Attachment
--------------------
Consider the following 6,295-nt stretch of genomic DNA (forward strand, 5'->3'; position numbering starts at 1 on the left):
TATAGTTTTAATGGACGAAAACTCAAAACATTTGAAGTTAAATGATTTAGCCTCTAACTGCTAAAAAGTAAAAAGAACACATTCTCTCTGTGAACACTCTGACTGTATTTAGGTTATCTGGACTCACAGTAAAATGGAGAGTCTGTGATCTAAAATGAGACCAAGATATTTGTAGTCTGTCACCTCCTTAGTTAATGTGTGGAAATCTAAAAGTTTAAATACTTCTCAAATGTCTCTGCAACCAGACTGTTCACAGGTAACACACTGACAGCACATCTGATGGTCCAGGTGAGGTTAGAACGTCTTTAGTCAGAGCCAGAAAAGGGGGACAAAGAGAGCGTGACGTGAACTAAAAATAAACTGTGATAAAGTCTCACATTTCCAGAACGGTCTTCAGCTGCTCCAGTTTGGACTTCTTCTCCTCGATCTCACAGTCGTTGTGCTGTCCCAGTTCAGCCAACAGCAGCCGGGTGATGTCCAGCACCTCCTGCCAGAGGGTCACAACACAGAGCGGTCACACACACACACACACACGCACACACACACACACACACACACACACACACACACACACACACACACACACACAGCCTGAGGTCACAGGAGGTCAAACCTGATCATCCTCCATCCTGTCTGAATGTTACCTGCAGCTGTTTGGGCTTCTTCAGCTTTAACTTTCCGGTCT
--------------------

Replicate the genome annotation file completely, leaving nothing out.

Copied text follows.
Consider the following 6,295-nt stretch of genomic DNA (forward strand, 5'->3'; position numbering starts at 1 on the left):
TATAGTTTTAATGGACGAAAACTCAAAACATTTGAAGTTAAATGATTTAGCCTCTAACTGCTAAAAAGTAAAAAGAACACATTCTCTCTGTGAACACTCTGACTGTATTTAGGTTATCTGGACTCACAGTAAAATGGAGAGTCTGTGATCTAAAATGAGACCAAGATATTTGTAGTCTGTCACCTCCTTAGTTAATGTGTGGAAATCTAAAAGTTTAAATACTTCTCAAATGTCTCTGCAACCAGACTGTTCACAGGTAACACACTGACAGCACATCTGATGGTCCAGGTGAGGTTAGAACGTCTTTAGTCAGAGCCAGAAAAGGGGGACAAAGAGAGCGTGACGTGAACTAAAAATAAACTGTGATAAAGTCTCACATTTCCAGAACGGTCTTCAGCTGCTCCAGTTTGGACTTCTTCTCCTCGATCTCACAGTCGTTGTGCTGTCCCAGTTCAGCCAACAGCAGCCGGGTGATGTCCAGCACCTCCTGCCAGAGGGTCACAACACAGAGCGGTCACACACACACACACACACGCACACACACACACACACACACACACACACACACACACACACACACACACACACAGCCTGAGGTCACAGGAGGTCAAACCTGATCATCCTCCATCCTGTCTGAATGTTACCTGCAGCTGTTTGGGCTTCTTCAGCTTTAACTTTCCGGTCT